For Complex Projects Retention Is Key

Medical Device Company Seeks Team It Can Depend On

The Challenge

This well-known medical device company was growing and the new head of engineering was under pressure to significantly increase development productivity to meet the increasing demand. He knew it would be necessary to outsource, but it needed to be done right, since the company is in the business of saving lives. Its devices are used in hospitals all over the world to administer drugs to patients on the operating table and those battling disease in intensive care units.

The engineering head openly shared his experiences with other development firms: “I’ve hired companies in countries where the economy encourages a high turnover rate. I’ve also started teams with good people, suffered from having to train new people when the original team leaves for a new opportunity, and was disappointed with the performance of subpar replacements.”

He did not want to go through those experiences again.

The Solution/Outcome

We have helped this company overcome its biggest challenge: meeting the needs of a dynamic market under a tight development budget. The Integrant team supports multiple product lines with different versions of each product designed to meet the regulations of each country it serves. We adhere to a complex but flexible strategy that allows the development team to meet the constant, demanding, and fluid requirements for new releases.

The company continues to grow and we’re growing with it. Over our five-year relationship, our amplification approach has allowed the company’s development team to keep up and in fact stay ahead of its business demand and growth curve.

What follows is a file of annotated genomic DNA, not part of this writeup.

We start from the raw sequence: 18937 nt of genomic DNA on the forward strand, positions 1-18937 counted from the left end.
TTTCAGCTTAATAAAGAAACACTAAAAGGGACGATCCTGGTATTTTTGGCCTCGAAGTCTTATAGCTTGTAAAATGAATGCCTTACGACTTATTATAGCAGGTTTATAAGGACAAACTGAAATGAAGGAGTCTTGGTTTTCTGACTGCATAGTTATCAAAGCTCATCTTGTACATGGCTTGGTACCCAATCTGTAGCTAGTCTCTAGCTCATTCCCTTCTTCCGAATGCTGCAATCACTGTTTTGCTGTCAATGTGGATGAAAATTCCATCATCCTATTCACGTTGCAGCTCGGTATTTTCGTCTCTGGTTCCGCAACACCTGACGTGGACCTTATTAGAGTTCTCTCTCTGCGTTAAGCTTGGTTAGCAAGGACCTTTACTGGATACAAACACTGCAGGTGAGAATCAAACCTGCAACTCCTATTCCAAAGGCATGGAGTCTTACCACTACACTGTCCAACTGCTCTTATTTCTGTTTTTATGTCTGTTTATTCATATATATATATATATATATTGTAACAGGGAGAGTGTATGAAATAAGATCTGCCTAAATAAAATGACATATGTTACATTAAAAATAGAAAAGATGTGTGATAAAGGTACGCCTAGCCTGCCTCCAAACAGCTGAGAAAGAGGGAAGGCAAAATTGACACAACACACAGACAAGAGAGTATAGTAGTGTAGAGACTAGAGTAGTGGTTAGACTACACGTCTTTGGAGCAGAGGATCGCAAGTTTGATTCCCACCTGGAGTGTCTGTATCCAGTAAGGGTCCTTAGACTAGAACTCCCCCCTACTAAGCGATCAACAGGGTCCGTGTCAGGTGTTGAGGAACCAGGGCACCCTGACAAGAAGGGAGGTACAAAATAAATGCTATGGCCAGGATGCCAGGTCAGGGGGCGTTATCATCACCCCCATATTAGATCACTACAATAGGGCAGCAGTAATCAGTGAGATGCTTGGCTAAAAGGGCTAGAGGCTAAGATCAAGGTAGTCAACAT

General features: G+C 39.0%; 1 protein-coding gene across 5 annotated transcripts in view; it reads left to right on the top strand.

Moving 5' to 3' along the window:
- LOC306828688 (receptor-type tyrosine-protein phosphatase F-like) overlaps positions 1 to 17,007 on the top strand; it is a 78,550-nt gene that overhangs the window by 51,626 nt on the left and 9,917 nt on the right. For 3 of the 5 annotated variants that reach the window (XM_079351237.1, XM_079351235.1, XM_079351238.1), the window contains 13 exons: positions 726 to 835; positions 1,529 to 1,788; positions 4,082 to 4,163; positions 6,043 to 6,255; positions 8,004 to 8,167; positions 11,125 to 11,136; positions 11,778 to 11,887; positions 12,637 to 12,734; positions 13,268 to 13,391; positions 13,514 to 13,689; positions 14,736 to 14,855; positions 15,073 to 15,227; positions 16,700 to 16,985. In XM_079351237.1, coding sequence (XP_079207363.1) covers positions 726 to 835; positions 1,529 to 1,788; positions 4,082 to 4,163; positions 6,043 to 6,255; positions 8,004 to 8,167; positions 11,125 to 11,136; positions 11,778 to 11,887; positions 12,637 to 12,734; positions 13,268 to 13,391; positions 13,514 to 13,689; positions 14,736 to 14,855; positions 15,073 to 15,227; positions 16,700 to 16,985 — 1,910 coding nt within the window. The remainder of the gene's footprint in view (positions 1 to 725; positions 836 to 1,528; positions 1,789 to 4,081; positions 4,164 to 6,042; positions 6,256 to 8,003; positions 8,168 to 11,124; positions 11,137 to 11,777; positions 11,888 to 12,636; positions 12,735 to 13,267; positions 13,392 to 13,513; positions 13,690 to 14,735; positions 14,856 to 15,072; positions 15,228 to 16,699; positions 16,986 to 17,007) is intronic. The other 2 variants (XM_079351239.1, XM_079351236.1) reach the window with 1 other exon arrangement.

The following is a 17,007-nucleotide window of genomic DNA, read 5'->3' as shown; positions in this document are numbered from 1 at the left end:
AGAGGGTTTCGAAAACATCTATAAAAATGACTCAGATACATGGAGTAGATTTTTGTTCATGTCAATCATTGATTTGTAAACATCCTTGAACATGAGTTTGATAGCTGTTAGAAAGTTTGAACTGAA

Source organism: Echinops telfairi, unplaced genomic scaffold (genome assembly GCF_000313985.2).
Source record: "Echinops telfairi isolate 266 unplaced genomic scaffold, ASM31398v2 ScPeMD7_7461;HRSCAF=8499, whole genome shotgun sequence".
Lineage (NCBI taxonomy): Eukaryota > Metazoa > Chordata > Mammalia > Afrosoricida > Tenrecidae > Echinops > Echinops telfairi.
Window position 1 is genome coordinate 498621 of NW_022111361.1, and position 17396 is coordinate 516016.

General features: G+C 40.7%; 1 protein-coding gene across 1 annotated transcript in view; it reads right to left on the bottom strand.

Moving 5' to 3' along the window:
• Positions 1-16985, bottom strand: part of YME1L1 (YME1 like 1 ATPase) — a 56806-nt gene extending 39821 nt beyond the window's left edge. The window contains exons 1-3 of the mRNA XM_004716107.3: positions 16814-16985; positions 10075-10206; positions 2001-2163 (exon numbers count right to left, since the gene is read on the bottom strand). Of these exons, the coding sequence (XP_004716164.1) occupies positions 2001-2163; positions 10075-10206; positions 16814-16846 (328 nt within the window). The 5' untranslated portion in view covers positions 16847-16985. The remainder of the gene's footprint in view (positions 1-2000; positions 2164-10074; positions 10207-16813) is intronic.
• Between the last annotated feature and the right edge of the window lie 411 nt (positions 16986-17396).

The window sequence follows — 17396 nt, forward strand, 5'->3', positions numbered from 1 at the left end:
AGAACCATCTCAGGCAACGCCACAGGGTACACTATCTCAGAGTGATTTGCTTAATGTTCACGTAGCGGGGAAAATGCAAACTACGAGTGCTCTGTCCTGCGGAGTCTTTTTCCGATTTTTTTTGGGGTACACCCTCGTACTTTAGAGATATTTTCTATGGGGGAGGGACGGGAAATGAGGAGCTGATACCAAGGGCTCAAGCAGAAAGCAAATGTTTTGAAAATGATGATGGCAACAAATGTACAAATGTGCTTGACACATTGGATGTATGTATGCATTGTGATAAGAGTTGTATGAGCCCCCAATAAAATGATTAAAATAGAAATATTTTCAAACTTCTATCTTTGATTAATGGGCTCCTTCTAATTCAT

The Backstory

The company’s new director of engineering came armed with deep industry experience, but he had to confront the same issue all software development leaders must tackle: there simply isn’t enough local technical talent to staff at the levels required. Like everyone else, he struggled to attract, recruit, and retain top technical talent. The current team was built with really good people, but adding new talent quickly was difficult, as was retaining the people in which they’d invested so heavily.

The director of engineering’s top concern in evaluating development partners was retention, but he also ensured vendors had good people, maintained a strong bench, and understood development and testing standards as part of his due diligence. He knew the domain was complex, the processes were detailed, and meeting compliance regulations was a requirement to ship product and generate revenue, which meant any team he hired, internal or outsourced, required a significant investment in training.

We were prepared with answers to his most pressing questions:

  • How many people do you have on staff?
  • How strong is your bench and how many people are on it?
  • What is your turnover rate?

We noted that our people stay with us for an average of five years, and broke down and reported retention statistics based on location and role. We also focused on some of the things we do to support seamless development:

  • Provide attractive benefits packages, including paying in U.S. dollars.
  • Implement a strenuous interview, onboarding, and evaluation process to ensure really talented engineers are hired.
  • Continue to challenge people, since good engineers will only stick around if you continue to give them problems they can sink their teeth into.
  • Always keep a core team with deep domain experience on project teams, cross train to extend this knowledge, and leverage tools to quickly train newcomers to the team.

We don’t claim to never lose people; we lose good people just like everyone else, but we focus on continuously reducing turnover rates and implementing knowledge retention methods customized to each project.